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May 26, 2021

Responsibility Of The Custodes And The Committee On Farm Laws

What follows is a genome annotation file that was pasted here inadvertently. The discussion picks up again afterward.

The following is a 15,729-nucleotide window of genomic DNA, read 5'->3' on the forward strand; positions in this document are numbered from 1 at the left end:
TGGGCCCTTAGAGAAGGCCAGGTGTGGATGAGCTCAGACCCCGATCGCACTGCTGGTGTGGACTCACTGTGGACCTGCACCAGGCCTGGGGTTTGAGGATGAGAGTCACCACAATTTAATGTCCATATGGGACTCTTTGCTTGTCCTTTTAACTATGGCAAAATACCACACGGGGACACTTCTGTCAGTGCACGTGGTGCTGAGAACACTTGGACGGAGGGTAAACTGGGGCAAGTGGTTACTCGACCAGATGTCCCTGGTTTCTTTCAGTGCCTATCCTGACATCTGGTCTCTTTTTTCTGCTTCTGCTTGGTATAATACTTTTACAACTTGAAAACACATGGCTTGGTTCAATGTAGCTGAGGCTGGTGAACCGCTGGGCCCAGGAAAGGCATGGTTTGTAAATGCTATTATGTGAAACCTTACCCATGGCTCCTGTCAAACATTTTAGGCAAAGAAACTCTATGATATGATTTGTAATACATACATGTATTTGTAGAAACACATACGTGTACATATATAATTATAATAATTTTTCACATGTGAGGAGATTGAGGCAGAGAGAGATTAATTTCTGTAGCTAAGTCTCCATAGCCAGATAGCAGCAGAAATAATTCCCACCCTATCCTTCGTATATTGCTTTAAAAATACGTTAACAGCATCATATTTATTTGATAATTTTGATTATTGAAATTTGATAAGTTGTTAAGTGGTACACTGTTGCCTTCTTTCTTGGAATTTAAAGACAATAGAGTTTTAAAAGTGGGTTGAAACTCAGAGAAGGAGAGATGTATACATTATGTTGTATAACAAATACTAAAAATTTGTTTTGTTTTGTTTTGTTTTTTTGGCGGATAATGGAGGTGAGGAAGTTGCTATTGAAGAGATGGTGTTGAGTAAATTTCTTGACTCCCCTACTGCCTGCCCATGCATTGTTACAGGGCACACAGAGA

first_imgColumnsResponsibility Of The Custodes And The Committee On Farm Laws Prateek Dwivedi18 Jan 2021 4:52 AMShare This – xThe parliament represents the ‘sovereign will of the people’ and in law there is a ‘presumption of validity’ in favour of legislations enacted by the Parliament/Legislatures(as has also been held in a plethora of judgments). Our history has never witnessed such an extraordinary stay of implementation of Acts of Parliament as has been granted without stating them to be prima facie…Your free access to Live Law has expiredTo read the article, get a premium account.Your Subscription Supports Independent JournalismSubscription starts from ₹ 599+GST (For 6 Months)View PlansPremium account gives you:Unlimited access to Live Law Archives, Weekly/Monthly Digest, Exclusive Notifications, Comments.Reading experience of Ad Free Version, Petition Copies, Judgement/Order Copies.Subscribe NowAlready a subscriber?LoginThe parliament represents the ‘sovereign will of the people’ and in law there is a ‘presumption of validity’ in favour of legislations enacted by the Parliament/Legislatures(as has also been held in a plethora of judgments). Our history has never witnessed such an extraordinary stay of implementation of Acts of Parliament as has been granted without stating them to be prima facie extra constitutional. The presumption of validity in favour of legislations is what prevents the courts from granting such an interim relief even if there is a prima facie case in favour of granting such a relief. A recent example of refusal to grant such a relief would be the case of the challenge to the CAA and NRC laws despite the fact that a religion based classification exists in those laws, amongst other reasons, giving it a draconian colour. This, despite there being nationwide protests and strict crackdowns on the protesters against those laws. In fact, in the instant challenges to Farm Laws, the Supreme Court has itself stated that it is an “extraordinary order of stay”. The order of the Supreme Court is a detailed order speaking about the reasons why such an order has been granted. The court stated that a 4- member committee has been constituted for both sides to appear before and conduct negotiations since talks between the farmers’ bodies and the Government have not made progress till date, and also considering the health of the public in the wake of the pandemic and the winter cold. The court even observed that the stay order will be perceived as “an achievement of the purpose of such protest at least for the present and will encourage the farmers bodies to convince their members to get back to their livelihood, both in order to protect their own lives and health and in order to protect the lives and properties of others”. The issue before the Supreme Court is of the validity of the Farm Laws and the amendment made to the Constitution. The test of validity requires the interpretation of the Constitution and only the Supreme Court under Article 32 and High Courts under Article 226 have the jurisdiction to do so. The issue here is of ‘federalism’ and the deliberate indirect encroachment of the Union on a subject which is exclusively in the domain of the State under Entry 14 and 18 of the State List in the 7th Schedule of the Constitution. Agriculture, including education and research, livestock, fisheries, irrigation etc., is a state subject. Even ‘Markets and fairs'(Entry 28) and ‘trade and commerce’ within the State(Entry 26) are State subjects. However, Entry 26 is subject to Entry 33 of the concurrent list. Nonetheless, the fact remains that Agriculture, as a whole, is in the State List. The Parliament, making use of Entry 33 of the 7th Schedule, enacted the said laws deliberately encroaching upon a subject it has no power to legislate upon. The States under the Indian Constitution have been given an independent status and for that purpose the power of making laws, including taxes, is categorically divided between the Union and the States to ensure smooth functioning. Only certain subjects are commonly divided between the two and they are contained in the Concurrent List. This exercise of power by the Union is a direct attack on the exclusive domain of the State Legislatures contained under Entry 14, 18 and 26. That is also an attack on the Basic Structure of the Constitution and one of far reaching consequences being a direct assault on federalism enshrined in the Constitution. In the cases of S.R. Bommai v. Union of India and Kesavananda Bharti v. State of Kerala, the Hon’ble Supreme Court sufficiently held that federalism is part of the basic structure of the constitution. In fact, in State of West Bengal v. Kesoram Industries, the Apex Court held that judicial interpretation of the Constitution must work towards strengthening the federal structure of the Constitution and held that the power of the States must not be whittled down. The Committee appointed has neither the competence nor the jurisdiction to do so. They cannot decide the validity of the said laws and are therefore a non-starter for the purposes of the matter and issue at hand. Secondly, appointment of the committee is seemingly to protect the said laws. That in a way shows that the Court is trying to save the laws made without even going into the validity and the issues raised. The issues raised by the parties present before the Supreme Court are purely legal and, therefore in my opinion, sending them before the Committee is a futile exercise for the purposes of the legal dispute. As of today, one of the members of the Committee has withdrawn from it. Moreover, the Constitution provides for separation of powers. The Government is empowered and competent to have a dialogue with the Farmers. The Government is also the one responsible for building confidence and trust if there is a deficit. The Courts have historically resisted entering into the area of policy decisions, but, by constituting this committee and observing on MSP, the court has seemingly crossed that line; something it desisted from doing in a plethora of decisions, especially in matters of economic policy. Concerns about the impartiality of the committee have also been raised and justifiably so. It is a matter of public record that all 4 members of the said committee have written/spoken in favour of the said laws and praised the government for enacting them. Therefore, the whole exercise of negotiations before the committee, which is ostensibly biased towards one side, is a futile one. It is the same as sending the farmers before the government again. I fail to see how that is going to help improve the situation and restore the trust deficit, since that is one of the concerns of the Court. Lastly, not all Farmers/Farmer Unions are parties before the Court. The protests of the farmers are against the laws enacted, which they perceive as a threat to their livelihoods and future survival. For them, whether the laws are constitutional or extra constitutional is of little or no relevance. They consider the laws to be unjust and draconian. Their fear and distrust stem from the fact that the laws will work to favour corporate interests and work against the interest of the farmers. They feel betrayed and let down. That is not something the Hon’ble Supreme Court can adjudicate upon. That is not something that is dependent on the validity of the impugned legislations. The burden in this instance is on the Government, being a welfare government, to be responsible to its people and its economically weaker sections. The Court can only decide the issue of validity, however in a legal dispute, and under its jurisdiction, it cannot mediate on the issue of Farmers well-being and their survival. In this instance, it seems that the Parliament missed a cue as the majority will seems to be against the said enactments.Views are personal.(Author is a Practicing Lawyer at the Supreme Court of India)Subscribe to LiveLaw, enjoy Ad free version and other unlimited features, just INR 599 Click here to Subscribe. All payment options available.loading….Next Storylast_img read more